Similarly, Smith said she is “a bit surprised that Ohio is doing as well as we are since reopening.” Maskless armed protesters showed up at the Ohio Statehouse for three weeks to demand that the governor allow businesses to reopen. “We don’t have all the data right now to determine why some [areas] have increased and others have not,” she said. It could depend more on how individuals behave — for instance, whether they’re wearing masks — than on any broad policy the state may enact.

Scientists are still unraveling what makes the difference between a sprawling outbreak in one city and a more manageable one in another. Some factors are policy, demographics, structural inequality and racism, and individual behavior. And some of it is just luck.

It’s important to remember: Though scientists can’t precisely predict which areas will be hit hardest by Covid-19, they do understand the conditions under which the virus thrives. And so they can predict, broadly, when social distancing isn’t replaced with another safeguard, cases will increase.

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The main ingredient that leads to increased cases is more people being in close contact with one another out in public. “I believe the increases we’re seeing in places like Arizona are likely the results of easing social-distancing restrictions too soon,” Eleanor Murray, a Boston University epidemiologist, said.

These new spikes in cases appear to be occurring in places that have largely avoided the worst coronavirus outbreaks so far. But it’s important to remember that even hard-hit places like New York could still see new waves of infections. There are still so, so many people out there who are not immune to the virus.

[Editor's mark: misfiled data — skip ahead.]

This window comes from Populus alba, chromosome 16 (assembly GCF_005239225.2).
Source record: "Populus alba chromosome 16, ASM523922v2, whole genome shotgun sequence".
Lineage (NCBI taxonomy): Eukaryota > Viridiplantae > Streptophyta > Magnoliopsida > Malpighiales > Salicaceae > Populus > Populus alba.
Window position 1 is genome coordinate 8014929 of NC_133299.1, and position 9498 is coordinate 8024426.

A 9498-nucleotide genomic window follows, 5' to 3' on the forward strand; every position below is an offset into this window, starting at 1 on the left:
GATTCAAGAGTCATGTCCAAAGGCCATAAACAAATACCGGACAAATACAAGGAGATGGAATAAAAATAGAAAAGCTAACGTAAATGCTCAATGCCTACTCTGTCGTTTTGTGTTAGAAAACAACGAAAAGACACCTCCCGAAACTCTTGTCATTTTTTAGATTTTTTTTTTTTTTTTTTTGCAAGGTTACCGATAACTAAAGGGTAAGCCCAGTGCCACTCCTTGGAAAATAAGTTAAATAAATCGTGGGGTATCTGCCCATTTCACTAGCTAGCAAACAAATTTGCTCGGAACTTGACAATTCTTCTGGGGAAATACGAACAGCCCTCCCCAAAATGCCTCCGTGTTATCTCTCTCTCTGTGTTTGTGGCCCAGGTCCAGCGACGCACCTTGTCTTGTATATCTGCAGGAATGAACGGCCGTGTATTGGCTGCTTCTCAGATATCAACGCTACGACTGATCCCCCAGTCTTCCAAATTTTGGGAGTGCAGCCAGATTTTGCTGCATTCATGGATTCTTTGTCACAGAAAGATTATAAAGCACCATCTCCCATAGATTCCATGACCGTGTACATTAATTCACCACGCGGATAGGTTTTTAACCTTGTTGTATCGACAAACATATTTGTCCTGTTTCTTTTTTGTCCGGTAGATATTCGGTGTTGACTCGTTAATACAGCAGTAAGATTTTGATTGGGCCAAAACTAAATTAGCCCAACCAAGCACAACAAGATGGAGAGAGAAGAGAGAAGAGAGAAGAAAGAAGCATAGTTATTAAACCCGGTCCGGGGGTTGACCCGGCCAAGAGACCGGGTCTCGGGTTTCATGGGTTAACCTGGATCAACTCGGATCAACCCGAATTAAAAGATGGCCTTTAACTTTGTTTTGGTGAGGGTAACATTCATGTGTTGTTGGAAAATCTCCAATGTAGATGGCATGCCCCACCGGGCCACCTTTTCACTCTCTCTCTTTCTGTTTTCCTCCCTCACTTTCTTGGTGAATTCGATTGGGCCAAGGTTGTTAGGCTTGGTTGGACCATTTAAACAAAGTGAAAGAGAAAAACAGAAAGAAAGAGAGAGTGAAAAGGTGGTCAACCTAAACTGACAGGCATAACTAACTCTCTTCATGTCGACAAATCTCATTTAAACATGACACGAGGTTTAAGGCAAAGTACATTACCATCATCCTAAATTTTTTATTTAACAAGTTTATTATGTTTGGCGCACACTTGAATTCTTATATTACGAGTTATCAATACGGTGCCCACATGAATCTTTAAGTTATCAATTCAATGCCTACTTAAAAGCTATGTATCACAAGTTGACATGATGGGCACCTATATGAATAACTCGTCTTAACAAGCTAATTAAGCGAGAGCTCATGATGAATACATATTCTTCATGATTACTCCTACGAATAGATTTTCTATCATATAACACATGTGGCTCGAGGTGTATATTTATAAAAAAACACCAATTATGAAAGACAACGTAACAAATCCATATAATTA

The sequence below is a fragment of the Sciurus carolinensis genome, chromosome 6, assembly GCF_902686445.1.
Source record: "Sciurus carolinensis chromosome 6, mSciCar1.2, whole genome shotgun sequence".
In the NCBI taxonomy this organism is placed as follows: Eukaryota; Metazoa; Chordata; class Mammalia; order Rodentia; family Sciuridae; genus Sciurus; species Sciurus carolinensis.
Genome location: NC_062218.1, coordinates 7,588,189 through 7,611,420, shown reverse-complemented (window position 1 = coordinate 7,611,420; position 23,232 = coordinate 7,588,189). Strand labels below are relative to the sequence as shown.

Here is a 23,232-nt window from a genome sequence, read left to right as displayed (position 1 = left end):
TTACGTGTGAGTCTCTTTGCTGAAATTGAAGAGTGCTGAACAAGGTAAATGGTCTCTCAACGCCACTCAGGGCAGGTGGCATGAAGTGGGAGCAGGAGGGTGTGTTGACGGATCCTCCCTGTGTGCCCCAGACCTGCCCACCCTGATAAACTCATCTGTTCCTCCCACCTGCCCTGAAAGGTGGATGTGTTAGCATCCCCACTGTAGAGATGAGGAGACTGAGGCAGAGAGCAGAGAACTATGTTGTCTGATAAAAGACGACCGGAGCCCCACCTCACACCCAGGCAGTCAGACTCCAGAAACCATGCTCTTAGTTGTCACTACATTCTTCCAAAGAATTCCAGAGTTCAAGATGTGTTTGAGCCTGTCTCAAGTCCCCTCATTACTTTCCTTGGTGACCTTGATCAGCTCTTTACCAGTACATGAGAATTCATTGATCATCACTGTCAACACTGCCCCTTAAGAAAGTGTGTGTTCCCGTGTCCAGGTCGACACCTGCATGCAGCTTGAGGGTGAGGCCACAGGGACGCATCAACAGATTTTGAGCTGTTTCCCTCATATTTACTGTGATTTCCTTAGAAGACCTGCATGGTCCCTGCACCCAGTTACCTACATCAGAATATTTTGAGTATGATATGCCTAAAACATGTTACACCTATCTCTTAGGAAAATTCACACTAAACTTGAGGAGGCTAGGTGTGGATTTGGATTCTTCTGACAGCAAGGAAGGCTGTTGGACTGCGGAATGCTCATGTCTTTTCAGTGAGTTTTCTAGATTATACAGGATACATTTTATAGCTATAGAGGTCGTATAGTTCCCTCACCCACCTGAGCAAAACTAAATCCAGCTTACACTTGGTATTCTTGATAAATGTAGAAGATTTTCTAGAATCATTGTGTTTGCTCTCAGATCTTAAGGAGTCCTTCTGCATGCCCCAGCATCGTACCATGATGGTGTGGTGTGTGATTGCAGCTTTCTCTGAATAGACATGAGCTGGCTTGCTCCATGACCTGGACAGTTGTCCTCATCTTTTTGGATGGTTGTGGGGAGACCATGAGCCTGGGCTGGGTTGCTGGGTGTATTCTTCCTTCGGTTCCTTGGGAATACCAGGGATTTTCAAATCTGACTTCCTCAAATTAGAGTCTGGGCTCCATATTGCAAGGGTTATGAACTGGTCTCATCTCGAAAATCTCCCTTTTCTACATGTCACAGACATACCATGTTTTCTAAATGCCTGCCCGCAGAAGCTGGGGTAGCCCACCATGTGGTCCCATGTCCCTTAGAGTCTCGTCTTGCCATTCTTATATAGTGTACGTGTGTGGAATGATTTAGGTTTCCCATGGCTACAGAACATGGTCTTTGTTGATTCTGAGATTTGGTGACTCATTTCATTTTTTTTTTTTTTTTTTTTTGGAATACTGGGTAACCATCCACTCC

Is this a “second wave”?

In the US, overall cases have been dropping slowly. But a lot of that is due to the initial huge crisis in New York subsiding, obscuring the emergence of new hot spots.

What’s happening now in Arizona and elsewhere is the continuation of the first wave, or the first wave in those areas.

But “waves” might be the wrong metaphor to describe what’s going on.

Instead, I imagine a bunch of nuclear reactors spread out across the country. Control rods have been taken out in many of these reactors without being replaced by new controls, and the reaction grows. This disaster is maybe more like Chernobyl and less like a tsunami. It’s our actions — both collective and individual — that determine the results.

Ultimately, there’s no quick, snappy metaphor that really gets at the complexity of how the virus spreads. But at the same time, the story is simple: When you don’t do enough to stop people with no immunity from getting infected, transmissions occur.

Experts never said that eternal lockdowns were the only choice we had to combat the pandemic. They argued that once areas got the initial case spikes under control through widespread social distancing (with new cases decreasing over at least a two-week span), a new phase of control should begin with widespread testing and contact tracing. The initial lockdown period avoided the worst possible scenario, but the US didn’t use that time to prepare for managing the pandemic in the future. And now we’ve wasted the weeks that have passed since reopening.

“As prevalence rises, the demands on contact tracing increase too, because there are more cases to track,” Cobey said. “At some point it becomes more practical for governments to institute blanket interventions to reduce prevalence.”

That is, we may have no choice but to enter lockdowns again. The scary thought: What if states or businesses aren’t willing to do it? How many people will die? How many hospital systems will be overwhelmed?

Too many communities and states “are acting like we’re done with it,” Shaman said of the pandemic. “And we’re nowhere near done with this.”